A few months ago, I discovered Derek‘s new blog Plantgasm. Derek and I have met a few times, but to be honest, I had no idea (or had completely forgot) that he loved plants.
I’ve spent a few hours (in a couple of sittings) since then reading through his entries and looking at his photos. You should do so too if you have any interest in green growing things!
I’ve always liked plants too, and from the moment I moved into “my new room” at my parents’ (bigger, downstairs, cat-compatible — I was 9) I remember inviting plants in to share my living space. (No huge surprise here, there were plants all over the house already, and given the amount of time my dad spent and still spends tending the garden, he probably also likes plants.)
My balcony plants
In Montreal earlier this year, I realized something important about myself: I’m not a city person. As in — and it’s become increasingly obvious these last years — though I like living in Lausanne-City, I’m really happy outdoors, on the lake, in the mountains, on the balcony, and doing stuff with plants and animals. And I guess living “in town” in Lausanne works because Lausanne is such a tiny village, and I live almost out of town (translate “10 minutes away from the centre”).
So, my flat is full of plants, and for the last two years I’ve been going “heck, I really need to repot them and chop some down”. Well, this spring, I got to work. And, even though I’m a bit tired of documenting my life, as I mentioned in my previous post, I wanted to show you some of my green pets. My photos are nowhere as nice as Derek’s, of course, but better than none!
These two are among my favorite (as far as I’ve been able to figure out, begonia maculata or tamaya, though they are clearly different variations, one having way bigger leaves than the other).
This guy regularly falls off his perch when he gets top-heavy and I forget to water him. He’s recently graced us with flowers (maybe the fertilizer helped!) and I have a bunch of cuttings growing in various pots.
Here’s the little brother, also very easy to reproduce and regularly gracing me with pink flowers.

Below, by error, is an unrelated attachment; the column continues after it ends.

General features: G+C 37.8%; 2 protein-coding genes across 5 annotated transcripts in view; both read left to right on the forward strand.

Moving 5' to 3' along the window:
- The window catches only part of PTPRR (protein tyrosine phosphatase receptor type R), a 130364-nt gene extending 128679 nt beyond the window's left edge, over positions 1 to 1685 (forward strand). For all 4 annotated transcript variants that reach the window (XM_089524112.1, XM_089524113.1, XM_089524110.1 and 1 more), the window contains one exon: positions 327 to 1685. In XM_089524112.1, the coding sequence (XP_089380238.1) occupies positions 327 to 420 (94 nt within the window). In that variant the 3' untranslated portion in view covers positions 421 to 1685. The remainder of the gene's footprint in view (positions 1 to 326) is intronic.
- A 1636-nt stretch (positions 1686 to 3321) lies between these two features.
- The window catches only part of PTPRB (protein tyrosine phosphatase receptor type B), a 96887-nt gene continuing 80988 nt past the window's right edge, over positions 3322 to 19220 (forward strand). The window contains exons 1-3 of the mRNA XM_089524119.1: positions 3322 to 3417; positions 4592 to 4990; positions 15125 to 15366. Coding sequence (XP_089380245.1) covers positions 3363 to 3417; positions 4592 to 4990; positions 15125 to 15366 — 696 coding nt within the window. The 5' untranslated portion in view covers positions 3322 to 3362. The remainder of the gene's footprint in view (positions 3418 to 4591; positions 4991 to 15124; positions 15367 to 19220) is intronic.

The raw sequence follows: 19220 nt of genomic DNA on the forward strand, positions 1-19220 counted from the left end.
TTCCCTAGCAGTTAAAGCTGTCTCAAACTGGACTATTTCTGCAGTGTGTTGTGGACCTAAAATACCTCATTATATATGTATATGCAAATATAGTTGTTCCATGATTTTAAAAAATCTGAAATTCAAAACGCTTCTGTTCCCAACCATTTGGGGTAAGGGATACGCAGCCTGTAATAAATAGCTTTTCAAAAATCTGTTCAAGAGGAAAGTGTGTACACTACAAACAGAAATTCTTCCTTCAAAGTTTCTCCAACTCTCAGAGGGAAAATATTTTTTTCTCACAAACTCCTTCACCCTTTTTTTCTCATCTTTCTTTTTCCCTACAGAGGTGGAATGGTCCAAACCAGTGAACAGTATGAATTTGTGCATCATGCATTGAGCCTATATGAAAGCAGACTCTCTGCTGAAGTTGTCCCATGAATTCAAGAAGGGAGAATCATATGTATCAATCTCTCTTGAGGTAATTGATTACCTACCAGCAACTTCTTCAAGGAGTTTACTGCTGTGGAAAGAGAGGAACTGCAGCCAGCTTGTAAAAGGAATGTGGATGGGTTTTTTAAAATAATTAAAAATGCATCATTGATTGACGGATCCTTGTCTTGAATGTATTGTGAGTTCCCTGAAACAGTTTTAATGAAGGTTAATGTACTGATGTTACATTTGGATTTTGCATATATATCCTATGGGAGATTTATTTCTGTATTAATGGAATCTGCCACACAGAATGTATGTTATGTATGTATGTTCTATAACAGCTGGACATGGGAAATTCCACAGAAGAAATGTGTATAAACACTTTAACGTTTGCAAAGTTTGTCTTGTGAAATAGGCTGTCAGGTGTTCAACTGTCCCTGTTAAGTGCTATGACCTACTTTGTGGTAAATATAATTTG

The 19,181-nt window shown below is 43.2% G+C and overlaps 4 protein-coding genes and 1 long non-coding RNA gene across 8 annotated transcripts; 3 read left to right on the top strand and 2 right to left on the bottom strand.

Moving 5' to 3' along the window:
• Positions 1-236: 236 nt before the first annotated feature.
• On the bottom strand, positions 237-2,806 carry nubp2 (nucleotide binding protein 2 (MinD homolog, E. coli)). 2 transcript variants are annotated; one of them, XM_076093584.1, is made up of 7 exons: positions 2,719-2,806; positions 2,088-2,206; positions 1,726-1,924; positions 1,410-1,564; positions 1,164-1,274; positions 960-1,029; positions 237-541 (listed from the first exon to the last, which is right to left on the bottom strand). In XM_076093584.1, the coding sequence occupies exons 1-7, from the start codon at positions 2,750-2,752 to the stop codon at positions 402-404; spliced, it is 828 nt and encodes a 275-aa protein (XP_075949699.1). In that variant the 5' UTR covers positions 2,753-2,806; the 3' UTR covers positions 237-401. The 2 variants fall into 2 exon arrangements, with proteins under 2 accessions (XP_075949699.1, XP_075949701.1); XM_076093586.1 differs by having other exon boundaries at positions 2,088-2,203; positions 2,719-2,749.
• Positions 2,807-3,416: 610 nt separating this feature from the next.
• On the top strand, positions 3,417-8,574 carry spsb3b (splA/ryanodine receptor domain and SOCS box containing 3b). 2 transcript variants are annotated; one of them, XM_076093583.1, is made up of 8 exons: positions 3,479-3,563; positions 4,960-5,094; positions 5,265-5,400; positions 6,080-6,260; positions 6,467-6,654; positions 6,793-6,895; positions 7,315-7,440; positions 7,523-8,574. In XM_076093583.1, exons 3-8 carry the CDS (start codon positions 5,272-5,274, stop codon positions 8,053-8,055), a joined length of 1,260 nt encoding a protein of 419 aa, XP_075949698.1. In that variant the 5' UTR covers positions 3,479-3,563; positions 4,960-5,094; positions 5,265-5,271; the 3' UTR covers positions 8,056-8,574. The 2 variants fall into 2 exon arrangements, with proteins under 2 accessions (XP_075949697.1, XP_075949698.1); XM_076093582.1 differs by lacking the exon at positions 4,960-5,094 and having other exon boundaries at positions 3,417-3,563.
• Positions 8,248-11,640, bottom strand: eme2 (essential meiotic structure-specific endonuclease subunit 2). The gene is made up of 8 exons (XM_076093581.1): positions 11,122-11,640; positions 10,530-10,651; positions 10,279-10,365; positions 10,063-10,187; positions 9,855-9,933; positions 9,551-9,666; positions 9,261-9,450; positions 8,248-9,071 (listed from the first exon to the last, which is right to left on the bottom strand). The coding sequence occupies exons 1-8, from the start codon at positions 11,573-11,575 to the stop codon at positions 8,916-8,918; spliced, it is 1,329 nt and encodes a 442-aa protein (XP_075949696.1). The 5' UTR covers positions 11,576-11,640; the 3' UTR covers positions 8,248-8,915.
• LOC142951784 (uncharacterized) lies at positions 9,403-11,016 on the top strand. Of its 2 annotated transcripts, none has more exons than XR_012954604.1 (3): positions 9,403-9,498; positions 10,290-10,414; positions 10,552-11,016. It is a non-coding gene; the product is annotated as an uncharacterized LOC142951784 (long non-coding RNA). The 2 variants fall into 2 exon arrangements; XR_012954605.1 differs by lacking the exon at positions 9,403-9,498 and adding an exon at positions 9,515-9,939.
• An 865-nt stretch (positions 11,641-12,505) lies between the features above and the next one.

Higher up, you caught a glimpse of the chopped-off-and-repotted top of my monstera deliciosa.
There used to be two stalks 🙂
My problem was triple: the plant was getting huge, all the lower leaves had fallen off, and the stem at the base of the plant was very thin and sickly. So I started the big monstera reduction and multiplication operation. (It actually started a couple of years back when I chopped off the last leaf of both stems and repotted them — happily in my kitchen now — but it just shifted the problem a few centimeters to the right or left.)
In addition to chopping off and repotting the healthy leafy part of the plant, I had some fun untangling the roots (hadn’t realized how long they were!) and tried some experiments: sticking bits of roots in pots (attached to the plant or not), and also sections of stem with no leaf but some root. So far, it seems that “root in pot” doesn’t work very well. The jury is still out for “leafless stem in pot”.
As you can see in the two photos below, the monstera has started budding at the bottom of both stems. I’m going to wait and watch before doing anything rash.
Other members of my green family include this guy, recently brought back from the dead:
A dracaena which was drowned too often and needs repotting:
A banana tree that has recently produced offspring:
A spider plant that’s reaching out:
And a few more hanging out on the kitchen table and in various other parts of the flat:
(Most of the photos have descriptive text, click on them to read a little more.)
Next steps, once I’ve got all the houseplants under control: a pallet garden and fun edible things on my balcony, more orchids, and… a fish tank in the office (yes, I know fish aren’t plants; they’re somewhere in between plants and cats).